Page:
We read this for book club, but the meeting has been postponed due to The Virus. I look forward to our discussion.
… (mais)
featherbooks | outras 115 resenhas | May 7, 2024 |
This convoluted, stream-of-consciousness narrative is no easy read, but it rewards the effort made to get under its skin. An eighteen year old woman living somewhere in (it has to be, though never said) in Northern Ireland during the 1970s, attempts escape from the convoluted realities of loyalties, honour, family, tribalism, rumour by reading 19th century novels, attending French classes. There is no escape from the attentions of The Milkman, a married man who all-but stalks her. There's her maybe-boyfriend, her wee sisters, her mother's attempts to marry her off, her family to contend with, and all this is described in multi-layers of language, which simultaneously illuminate and confuse. The inability simply to be, to get on with life without meaning being imposed by others on the simplest routines is described in all its confusing power by Burns' use of language - adjective piled on adjective, metaphor on metaphor. It's suffocatingly powerful, and quite honestly, I was glad to finish it. Though very glad to have read it.… (mais)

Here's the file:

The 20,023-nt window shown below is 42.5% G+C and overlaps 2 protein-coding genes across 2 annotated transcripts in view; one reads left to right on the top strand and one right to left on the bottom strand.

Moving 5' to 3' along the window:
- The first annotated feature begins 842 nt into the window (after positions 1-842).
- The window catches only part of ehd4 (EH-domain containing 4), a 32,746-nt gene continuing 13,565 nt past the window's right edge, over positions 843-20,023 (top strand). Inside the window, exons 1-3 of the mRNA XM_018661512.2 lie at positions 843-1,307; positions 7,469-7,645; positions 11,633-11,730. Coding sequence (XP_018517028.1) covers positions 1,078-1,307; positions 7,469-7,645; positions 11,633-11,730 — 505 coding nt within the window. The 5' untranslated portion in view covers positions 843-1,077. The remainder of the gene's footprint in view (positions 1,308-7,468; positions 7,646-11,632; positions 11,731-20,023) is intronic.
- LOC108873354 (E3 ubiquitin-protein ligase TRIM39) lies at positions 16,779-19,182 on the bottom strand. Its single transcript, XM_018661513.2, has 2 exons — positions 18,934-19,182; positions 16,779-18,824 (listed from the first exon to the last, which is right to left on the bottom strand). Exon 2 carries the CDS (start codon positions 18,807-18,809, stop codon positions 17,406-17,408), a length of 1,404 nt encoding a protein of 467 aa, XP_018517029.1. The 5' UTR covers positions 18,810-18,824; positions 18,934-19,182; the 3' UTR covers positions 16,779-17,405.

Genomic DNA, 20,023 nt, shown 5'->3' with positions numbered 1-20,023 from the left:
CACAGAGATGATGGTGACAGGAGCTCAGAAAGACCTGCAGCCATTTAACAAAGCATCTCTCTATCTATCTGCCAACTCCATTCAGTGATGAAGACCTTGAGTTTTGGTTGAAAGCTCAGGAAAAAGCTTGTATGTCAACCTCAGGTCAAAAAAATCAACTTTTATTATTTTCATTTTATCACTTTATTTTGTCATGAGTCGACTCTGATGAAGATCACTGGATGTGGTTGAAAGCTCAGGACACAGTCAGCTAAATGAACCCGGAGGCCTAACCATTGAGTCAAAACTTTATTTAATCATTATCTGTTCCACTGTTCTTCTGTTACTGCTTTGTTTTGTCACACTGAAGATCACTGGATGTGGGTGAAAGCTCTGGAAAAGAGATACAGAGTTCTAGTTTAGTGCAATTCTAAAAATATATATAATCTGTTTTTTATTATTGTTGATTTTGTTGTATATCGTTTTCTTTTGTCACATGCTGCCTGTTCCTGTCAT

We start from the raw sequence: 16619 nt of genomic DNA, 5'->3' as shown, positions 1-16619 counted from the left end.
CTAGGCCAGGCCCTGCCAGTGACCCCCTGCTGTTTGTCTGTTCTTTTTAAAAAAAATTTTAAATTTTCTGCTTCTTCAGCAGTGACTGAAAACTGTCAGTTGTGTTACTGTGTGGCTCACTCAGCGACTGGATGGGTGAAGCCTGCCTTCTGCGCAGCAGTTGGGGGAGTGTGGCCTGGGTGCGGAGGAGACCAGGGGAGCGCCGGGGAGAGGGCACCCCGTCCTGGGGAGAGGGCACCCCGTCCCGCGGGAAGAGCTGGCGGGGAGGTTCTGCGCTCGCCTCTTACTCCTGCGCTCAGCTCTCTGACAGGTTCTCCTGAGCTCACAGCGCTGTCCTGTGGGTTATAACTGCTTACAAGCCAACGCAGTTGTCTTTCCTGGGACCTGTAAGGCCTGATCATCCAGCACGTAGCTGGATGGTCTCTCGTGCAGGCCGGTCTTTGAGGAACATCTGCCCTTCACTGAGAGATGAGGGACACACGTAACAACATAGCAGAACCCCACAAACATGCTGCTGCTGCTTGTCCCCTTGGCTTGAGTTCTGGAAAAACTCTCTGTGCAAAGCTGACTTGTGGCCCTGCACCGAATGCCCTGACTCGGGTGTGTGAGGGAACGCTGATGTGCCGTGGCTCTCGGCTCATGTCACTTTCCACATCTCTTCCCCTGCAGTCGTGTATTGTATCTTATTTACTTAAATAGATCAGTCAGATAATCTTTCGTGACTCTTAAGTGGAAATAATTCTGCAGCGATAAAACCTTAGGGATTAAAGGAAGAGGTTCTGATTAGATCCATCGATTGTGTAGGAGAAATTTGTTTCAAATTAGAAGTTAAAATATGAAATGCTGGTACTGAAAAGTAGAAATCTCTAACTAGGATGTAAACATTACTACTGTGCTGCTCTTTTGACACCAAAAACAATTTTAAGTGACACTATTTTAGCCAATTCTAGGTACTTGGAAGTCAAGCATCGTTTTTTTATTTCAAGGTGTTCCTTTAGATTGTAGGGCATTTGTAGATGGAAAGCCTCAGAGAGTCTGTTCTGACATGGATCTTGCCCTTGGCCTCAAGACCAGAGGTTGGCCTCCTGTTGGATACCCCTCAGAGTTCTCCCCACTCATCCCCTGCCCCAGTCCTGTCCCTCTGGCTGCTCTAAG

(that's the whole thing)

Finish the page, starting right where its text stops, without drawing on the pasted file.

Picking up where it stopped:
Margaret09 | outras 115 resenhas | Apr 15, 2024 |
Brilliant novel. I loved the narrator's askew view and ironic comic attitude describing her life in what was a warped culture under tremendous pressure at the time from the "political problems" often given the side-eyed glance. Her decision to use depersonalized monikers like "second sister" or "third brother-in-law" or that "country over the water" instead of proper names I quickly got used to and appreciated, as it reflects her efforts to hold the entire twentieth century at ten-foot-pole's length.… (mais)
lelandleslie | outras 115 resenhas | Feb 24, 2024 |
(8.5)This is not an easy read, not so much because of the subject matter but because of the style of writing and format. The narrative voice is one long stream of consciousness from 18 year old middle sister. No characters are referred to by name but rather defined by their position in a family or their past actions. Through references to the country across the water and the social circumstances, we realise the setting is Ireland in the 1970's.
The young woman has a relationship with maybe boyfriend but is also being stalked by a man known as the Milkman, but not the real milkman. Rumours and gossip abound that she is having an affair with
said Milkman, but not the real milkman and yes that is how he and others are referred to throughout. It feels a very long read as the pages are solid text with each chapter being 50-60 pages.
I persevered and about the 200-page mark I realised I was caught up in the story, as the tension built and I wanted to see what the outcome would be.
… (mais)
HelenBaker | outras 115 resenhas | Feb 6, 2024 |